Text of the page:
The dance is rich with symbolism. By Gourd Society tradition, it is typically customary for the Native Tribe on whose ancestral lands the dance is performed on to bless the dance grounds prior to a Gourd Dance. The shaking of the gourds from side to side represents the sound of the bullets of the battle, the drum in the center is a symbol of the battle and the sounds of the hooves of the horses and cannon fire, and the eagle fan is a symbol of the shield of the warrior. Gourd Dance necklaces and bandeliers are often made from brass bullet casings and red mescal bean (Sophora Secundiflora) with bone pipe and buffalo horn.

Society Customs

During the Gourd Dance, the Gourd Dance leader will at times select widows of veterans, young native american men entering military service, or older veterans from the audience or who are Gourd Dancing to be honored. The person chosen is led in a clockwise direction around the drum in the center of the dance, then stands to the right side of the Gourd Dance leader facing the drum. A blanket is spread on the ground, and the gourd dancers will each face the drum and remove several dollar bills from their pocket and place it on the blanket and shake the hand of the person being honored. Each dancer will then form a dance line after they place the money (or food) on the blanket and line up to the right side of the Gourd Dance leader and the person being honored until all the gourd dancers are formed into a single line. The drum then changes its beat to "honor beats" and the dancers will dance in-place throughout the remainder of the current song. After the song concludes, the person being honored will collect the money, food, and other items. This practice grew out of the Kiowa and Native American Church custom of honoring the war widows and their families for the sacrifice of their loved one.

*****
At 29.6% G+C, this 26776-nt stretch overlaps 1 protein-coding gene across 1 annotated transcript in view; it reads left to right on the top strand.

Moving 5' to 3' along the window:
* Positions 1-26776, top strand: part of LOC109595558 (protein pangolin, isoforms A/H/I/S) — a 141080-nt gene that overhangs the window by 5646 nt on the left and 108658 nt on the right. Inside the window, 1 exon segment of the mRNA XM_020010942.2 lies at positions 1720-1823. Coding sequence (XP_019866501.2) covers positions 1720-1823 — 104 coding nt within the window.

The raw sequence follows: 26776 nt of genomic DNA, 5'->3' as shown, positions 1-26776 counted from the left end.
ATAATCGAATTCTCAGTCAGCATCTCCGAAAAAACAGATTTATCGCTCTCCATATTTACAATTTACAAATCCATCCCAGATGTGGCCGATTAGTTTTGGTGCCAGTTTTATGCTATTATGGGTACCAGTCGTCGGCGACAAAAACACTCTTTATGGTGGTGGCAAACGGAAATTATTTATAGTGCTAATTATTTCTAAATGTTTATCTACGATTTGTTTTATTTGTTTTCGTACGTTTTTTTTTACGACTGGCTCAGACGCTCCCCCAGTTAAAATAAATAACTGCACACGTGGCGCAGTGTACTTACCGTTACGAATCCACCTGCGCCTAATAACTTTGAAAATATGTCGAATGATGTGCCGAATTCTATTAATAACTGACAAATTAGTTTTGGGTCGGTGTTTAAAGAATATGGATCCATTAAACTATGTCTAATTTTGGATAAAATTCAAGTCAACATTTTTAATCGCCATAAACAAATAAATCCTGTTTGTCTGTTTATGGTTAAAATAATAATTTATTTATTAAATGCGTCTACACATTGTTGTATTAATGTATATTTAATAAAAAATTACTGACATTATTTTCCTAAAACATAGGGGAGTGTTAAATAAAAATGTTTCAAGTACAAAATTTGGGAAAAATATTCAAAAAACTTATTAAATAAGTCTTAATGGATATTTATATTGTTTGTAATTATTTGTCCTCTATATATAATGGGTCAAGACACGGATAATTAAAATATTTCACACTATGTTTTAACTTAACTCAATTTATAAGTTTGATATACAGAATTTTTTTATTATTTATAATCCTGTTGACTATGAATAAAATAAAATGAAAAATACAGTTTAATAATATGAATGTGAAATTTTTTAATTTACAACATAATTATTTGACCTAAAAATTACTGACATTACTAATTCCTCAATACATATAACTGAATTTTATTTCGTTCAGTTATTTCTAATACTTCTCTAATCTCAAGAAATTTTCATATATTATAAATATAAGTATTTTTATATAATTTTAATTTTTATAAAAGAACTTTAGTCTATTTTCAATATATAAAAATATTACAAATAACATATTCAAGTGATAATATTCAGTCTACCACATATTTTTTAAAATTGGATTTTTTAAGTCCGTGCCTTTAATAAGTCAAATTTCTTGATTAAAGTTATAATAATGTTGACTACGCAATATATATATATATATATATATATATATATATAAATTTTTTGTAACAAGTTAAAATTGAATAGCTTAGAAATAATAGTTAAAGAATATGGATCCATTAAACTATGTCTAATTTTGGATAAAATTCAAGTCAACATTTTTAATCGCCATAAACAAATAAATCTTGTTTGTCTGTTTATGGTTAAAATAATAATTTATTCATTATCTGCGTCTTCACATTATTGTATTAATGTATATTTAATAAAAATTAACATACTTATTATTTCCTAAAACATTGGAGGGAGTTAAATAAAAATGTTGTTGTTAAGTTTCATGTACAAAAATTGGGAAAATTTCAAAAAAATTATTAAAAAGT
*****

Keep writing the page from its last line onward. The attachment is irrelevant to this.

Peyotism and the Gourd Society

Although the Gourd Society had its beginnings in the Kiowa traditions and the Native American Church, peyote use and the peyote religion is not associated with the Gourd Dance in modern times. Most of the Gourd Dance leaders, are however, members of, or leaders of the Native American Church. Many of the same elements associated with the Native American Church also exist within the Gourd Society, such as red mescal bean necklaces, waterbird and sun symbol ornaments, peyote-stitch dance rattles, and the red and blue sash. The eagle bone whistle and the water drum are the only elements unique to the Native American Church which do not appear as elements of the Gourd Society or Gourd Dances.


* [http://news-service.stanford.edu/news/2002/may15/powwow-515.html Stanford University Pow-wow]
* [http://library.thinkquest.org/3081/terms.htm Pow-wow Terminology]
* [http://library.thinkquest.org/3081/gourd.htm Thinkquest]